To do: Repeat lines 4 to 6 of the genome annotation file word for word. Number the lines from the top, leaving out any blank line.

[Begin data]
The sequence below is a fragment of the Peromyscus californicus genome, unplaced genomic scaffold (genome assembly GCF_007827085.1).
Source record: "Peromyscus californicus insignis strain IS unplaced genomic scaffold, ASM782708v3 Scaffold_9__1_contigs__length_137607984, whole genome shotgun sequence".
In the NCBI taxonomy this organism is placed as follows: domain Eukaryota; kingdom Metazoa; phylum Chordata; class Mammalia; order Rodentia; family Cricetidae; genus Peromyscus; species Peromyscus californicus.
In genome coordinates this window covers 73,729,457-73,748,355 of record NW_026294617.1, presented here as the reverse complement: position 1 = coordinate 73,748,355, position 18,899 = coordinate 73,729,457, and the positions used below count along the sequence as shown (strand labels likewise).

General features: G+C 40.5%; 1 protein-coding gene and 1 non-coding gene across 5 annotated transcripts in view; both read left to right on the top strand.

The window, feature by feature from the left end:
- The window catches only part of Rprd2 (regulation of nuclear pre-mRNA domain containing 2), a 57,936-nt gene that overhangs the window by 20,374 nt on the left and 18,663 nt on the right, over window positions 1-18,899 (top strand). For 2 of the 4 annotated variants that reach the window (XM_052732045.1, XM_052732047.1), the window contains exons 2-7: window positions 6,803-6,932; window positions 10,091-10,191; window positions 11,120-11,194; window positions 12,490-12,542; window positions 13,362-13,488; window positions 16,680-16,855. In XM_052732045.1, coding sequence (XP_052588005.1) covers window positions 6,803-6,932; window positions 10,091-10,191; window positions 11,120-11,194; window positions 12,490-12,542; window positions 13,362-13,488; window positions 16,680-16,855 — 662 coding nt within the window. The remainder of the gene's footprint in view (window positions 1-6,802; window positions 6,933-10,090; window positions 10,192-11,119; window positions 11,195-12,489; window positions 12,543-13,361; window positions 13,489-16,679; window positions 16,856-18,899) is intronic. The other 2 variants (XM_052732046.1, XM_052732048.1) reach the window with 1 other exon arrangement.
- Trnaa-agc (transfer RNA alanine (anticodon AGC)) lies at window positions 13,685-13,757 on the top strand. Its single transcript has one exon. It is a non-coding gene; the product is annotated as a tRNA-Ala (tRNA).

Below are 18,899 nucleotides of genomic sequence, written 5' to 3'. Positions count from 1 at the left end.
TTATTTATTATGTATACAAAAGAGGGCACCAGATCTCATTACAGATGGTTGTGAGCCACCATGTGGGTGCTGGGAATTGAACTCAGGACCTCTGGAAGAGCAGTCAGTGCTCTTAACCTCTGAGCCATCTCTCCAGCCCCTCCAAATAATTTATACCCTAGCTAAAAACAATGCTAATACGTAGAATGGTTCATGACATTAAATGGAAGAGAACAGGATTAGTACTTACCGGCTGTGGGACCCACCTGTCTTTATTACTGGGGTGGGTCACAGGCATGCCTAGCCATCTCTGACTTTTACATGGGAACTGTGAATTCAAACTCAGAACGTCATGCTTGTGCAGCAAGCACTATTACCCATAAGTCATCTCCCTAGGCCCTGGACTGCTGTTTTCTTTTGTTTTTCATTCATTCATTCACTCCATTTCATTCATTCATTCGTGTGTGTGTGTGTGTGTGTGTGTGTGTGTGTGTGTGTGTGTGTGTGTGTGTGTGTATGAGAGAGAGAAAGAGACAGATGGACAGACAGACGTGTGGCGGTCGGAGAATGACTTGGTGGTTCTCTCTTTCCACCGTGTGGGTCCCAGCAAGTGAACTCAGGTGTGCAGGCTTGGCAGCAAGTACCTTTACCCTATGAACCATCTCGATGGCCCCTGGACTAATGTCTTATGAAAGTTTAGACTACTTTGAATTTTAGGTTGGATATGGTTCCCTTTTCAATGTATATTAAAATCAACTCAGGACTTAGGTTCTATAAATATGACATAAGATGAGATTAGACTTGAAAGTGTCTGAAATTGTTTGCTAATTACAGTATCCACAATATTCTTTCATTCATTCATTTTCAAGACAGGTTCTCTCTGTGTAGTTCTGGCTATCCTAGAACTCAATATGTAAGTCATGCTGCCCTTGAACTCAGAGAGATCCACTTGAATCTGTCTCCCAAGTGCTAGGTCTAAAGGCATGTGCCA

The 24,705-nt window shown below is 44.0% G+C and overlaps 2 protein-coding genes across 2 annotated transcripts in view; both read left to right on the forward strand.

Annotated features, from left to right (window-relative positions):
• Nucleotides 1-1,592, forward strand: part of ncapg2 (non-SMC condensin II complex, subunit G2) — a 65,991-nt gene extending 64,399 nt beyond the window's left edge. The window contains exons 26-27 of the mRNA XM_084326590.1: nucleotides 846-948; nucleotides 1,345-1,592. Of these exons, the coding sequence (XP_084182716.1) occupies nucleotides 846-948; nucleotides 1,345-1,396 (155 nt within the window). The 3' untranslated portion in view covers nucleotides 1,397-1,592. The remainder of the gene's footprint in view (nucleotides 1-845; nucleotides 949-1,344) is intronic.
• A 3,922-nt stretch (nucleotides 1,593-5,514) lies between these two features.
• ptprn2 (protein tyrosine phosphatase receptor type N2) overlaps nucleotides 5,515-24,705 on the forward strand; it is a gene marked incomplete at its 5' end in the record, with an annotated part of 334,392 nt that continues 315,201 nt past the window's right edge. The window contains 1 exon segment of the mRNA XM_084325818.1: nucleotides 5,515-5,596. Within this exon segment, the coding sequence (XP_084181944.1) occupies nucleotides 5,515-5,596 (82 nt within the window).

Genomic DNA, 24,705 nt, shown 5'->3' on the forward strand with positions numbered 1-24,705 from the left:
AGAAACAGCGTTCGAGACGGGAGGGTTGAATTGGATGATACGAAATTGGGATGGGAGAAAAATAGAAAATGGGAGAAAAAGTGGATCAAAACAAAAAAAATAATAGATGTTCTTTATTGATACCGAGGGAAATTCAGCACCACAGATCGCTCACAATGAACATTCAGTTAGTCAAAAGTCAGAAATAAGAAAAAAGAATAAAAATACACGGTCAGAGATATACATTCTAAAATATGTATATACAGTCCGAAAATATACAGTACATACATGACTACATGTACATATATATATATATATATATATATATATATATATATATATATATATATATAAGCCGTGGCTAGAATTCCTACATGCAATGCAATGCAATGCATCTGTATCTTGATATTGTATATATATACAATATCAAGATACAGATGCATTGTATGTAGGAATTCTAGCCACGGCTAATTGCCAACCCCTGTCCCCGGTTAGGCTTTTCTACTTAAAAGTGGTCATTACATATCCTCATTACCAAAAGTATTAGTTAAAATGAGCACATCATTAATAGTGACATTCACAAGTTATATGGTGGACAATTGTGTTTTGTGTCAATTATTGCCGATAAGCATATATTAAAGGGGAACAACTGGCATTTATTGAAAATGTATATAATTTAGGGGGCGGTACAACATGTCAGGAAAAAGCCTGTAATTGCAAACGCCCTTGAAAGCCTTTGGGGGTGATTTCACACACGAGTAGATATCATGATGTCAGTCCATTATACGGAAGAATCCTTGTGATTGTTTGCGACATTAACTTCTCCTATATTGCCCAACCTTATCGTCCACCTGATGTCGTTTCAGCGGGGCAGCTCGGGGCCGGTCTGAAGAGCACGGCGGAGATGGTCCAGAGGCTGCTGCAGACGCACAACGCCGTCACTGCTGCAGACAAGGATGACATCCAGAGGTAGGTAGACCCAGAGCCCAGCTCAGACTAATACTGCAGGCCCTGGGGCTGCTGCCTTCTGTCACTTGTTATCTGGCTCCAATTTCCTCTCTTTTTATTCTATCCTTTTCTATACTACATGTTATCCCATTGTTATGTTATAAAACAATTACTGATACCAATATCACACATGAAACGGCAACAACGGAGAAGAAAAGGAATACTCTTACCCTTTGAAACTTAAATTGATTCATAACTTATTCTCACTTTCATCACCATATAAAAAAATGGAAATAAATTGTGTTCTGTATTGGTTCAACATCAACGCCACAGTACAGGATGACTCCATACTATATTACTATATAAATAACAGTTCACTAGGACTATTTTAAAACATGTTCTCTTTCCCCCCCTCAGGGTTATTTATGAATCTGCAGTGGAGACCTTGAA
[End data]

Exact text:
In genome coordinates this window covers 73,729,457-73,748,355 of record NW_026294617.1, presented here as the reverse complement: position 1 = coordinate 73,748,355, position 18,899 = coordinate 73,729,457, and the positions used below count along the sequence as shown (strand labels likewise).

General features: G+C 40.5%; 1 protein-coding gene and 1 non-coding gene across 5 annotated transcripts in view; both read left to right on the top strand.

The window, feature by feature from the left end: